The authors report no conflict of interest or relevant financial relationships.
Support Needs of Mothers Who Experience Postpartum Psychosis and Their Partners
Article first published online: 29 FEB 2012
© 2012 AWHONN, the Association of Women's Health, Obstetric and Neonatal Nurses
Journal of Obstetric, Gynecologic, & Neonatal Nursing
Volume 41, Issue 2, pages 236–245, March/April 2012
How to Cite
Doucet, S., Letourneau, N. and Blackmore, E. R. (2012), Support Needs of Mothers Who Experience Postpartum Psychosis and Their Partners. Journal of Obstetric, Gynecologic, & Neonatal Nursing, 41: 236–245. doi: 10.1111/j.1552-6909.2011.01329.x
- Issue published online: 16 MAR 2012
- Article first published online: 29 FEB 2012
- Manuscript Accepted: SEP 2011
- postpartum psychosis;
- puerperal psychosis;
- social support;
- support needs;
To explore the perceived support needs and preferences of women with postpartum psychosis and their partners.
A multisite, exploratory, qualitative descriptive design was used.
Setting and Participants
A purposive sample of nine mothers (Canada, n = 7, United States, n = 2) and eight fathers (Canada, n = 7, United States, n = 1) was obtained.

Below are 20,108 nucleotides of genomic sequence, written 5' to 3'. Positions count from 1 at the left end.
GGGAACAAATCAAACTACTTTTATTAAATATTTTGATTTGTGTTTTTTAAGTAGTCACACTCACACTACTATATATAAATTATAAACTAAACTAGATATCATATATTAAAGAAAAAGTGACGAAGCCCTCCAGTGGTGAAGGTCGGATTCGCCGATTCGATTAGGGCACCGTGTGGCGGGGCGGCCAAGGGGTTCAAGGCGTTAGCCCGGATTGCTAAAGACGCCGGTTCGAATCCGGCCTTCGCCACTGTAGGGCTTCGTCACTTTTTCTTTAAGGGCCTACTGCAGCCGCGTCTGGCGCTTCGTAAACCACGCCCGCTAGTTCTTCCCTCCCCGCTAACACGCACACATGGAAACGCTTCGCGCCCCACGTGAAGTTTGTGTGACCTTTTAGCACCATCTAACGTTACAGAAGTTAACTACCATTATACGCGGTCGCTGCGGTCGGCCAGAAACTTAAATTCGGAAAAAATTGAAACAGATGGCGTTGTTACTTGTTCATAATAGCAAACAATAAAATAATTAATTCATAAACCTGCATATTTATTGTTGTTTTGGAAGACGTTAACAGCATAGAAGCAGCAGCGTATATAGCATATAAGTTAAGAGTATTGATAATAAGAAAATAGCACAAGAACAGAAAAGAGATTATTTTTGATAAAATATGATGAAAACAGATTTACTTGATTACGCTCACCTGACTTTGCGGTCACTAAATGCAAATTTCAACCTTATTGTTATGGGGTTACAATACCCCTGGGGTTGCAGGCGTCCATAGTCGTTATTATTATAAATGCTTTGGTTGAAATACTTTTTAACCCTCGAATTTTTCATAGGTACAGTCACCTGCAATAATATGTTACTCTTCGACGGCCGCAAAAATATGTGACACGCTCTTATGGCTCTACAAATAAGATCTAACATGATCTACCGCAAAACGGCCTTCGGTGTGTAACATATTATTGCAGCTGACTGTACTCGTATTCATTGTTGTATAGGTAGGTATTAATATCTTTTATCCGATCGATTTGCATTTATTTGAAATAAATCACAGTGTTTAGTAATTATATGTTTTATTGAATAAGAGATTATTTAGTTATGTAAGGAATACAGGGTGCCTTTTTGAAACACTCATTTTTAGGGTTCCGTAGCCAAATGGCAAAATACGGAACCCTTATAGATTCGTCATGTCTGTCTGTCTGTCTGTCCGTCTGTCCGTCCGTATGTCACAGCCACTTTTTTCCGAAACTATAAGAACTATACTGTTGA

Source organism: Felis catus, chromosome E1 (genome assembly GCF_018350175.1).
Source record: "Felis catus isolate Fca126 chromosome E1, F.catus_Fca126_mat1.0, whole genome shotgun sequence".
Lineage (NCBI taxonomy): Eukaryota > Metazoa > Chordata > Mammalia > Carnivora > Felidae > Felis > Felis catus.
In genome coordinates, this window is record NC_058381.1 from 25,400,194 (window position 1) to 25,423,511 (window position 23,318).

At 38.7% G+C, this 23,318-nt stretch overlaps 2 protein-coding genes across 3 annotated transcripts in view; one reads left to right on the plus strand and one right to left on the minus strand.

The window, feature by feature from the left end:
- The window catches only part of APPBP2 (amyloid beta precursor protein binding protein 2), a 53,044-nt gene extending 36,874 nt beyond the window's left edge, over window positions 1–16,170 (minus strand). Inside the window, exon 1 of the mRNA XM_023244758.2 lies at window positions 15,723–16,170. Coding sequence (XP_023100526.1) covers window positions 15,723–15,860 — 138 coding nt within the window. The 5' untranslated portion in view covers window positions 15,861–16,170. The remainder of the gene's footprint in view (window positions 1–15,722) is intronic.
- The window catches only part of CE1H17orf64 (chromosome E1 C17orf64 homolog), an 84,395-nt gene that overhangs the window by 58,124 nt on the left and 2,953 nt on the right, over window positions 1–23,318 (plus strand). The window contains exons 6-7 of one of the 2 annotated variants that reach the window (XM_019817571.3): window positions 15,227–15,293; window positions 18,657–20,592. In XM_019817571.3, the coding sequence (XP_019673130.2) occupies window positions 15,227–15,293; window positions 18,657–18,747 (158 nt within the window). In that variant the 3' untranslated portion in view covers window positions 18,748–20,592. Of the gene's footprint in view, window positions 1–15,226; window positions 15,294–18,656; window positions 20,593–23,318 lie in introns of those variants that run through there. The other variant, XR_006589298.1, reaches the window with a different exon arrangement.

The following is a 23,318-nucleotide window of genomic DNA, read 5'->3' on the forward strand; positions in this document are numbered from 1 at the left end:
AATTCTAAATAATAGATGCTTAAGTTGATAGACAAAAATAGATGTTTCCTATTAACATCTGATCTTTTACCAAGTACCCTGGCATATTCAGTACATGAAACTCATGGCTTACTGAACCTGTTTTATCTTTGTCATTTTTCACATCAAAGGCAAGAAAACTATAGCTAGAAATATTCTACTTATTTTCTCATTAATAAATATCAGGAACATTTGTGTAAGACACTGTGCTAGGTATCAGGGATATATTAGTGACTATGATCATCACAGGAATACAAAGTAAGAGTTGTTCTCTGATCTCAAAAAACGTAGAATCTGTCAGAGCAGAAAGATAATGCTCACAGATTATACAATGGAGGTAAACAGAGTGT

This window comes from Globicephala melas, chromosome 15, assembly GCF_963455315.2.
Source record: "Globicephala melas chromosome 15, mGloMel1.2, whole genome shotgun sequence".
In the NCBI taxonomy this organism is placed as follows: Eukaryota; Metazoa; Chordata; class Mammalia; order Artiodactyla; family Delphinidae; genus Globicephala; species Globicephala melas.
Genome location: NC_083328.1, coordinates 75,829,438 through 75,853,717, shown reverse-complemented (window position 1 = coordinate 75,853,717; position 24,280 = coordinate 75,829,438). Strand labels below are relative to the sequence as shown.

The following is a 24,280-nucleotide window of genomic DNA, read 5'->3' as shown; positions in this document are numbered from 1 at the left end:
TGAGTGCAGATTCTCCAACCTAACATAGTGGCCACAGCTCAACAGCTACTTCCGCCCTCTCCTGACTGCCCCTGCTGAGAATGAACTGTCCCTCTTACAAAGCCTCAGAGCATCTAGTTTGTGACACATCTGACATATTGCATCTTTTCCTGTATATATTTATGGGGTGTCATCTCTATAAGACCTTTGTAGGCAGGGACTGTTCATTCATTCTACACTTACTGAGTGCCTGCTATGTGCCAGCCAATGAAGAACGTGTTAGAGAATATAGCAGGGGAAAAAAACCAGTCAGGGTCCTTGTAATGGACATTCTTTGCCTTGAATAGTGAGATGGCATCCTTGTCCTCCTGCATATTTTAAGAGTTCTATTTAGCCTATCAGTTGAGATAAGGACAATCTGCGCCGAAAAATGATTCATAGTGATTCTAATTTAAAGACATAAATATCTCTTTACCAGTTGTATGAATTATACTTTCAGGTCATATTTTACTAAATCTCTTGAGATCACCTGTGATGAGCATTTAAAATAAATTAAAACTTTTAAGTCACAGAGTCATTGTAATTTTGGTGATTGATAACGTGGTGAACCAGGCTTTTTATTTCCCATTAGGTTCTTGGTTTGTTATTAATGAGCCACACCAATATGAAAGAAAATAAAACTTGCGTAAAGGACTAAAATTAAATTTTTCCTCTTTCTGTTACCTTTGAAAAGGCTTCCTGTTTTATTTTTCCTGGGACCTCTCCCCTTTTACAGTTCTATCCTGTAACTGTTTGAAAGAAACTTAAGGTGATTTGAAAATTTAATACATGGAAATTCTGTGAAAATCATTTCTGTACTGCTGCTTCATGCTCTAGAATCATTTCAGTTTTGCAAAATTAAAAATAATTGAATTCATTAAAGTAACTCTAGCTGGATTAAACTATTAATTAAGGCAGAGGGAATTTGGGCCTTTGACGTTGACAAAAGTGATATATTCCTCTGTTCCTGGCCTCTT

Data were collected through one-on-one, in-depth, semistructured interviews. Inductive thematic analysis was used to explore the qualitative transcripts.
Couples who experienced postpartum psychosis looked to health professionals to provide reassurance and information on the illness, its management, and prognosis. The quality of support and interactions with staff varied, and participants reported difficulty identifying and obtaining professional support upon discharge. All participants felt that support groups for postpartum illnesses would help to normalize the experience and dissipate feelings of isolation. Participants reported that informal support networks provided practical help but were limited or hindered recovery and management due to lack of knowledge of the illness. Despite feeling overwhelmed and isolated, fathers were reluctant to identify their own support needs and struggled to ask for help from professionals and their informal support network.
These findings suggest that clinical interventions are needed to address the support needs and aid in the recovery of families affected by postpartum psychosis.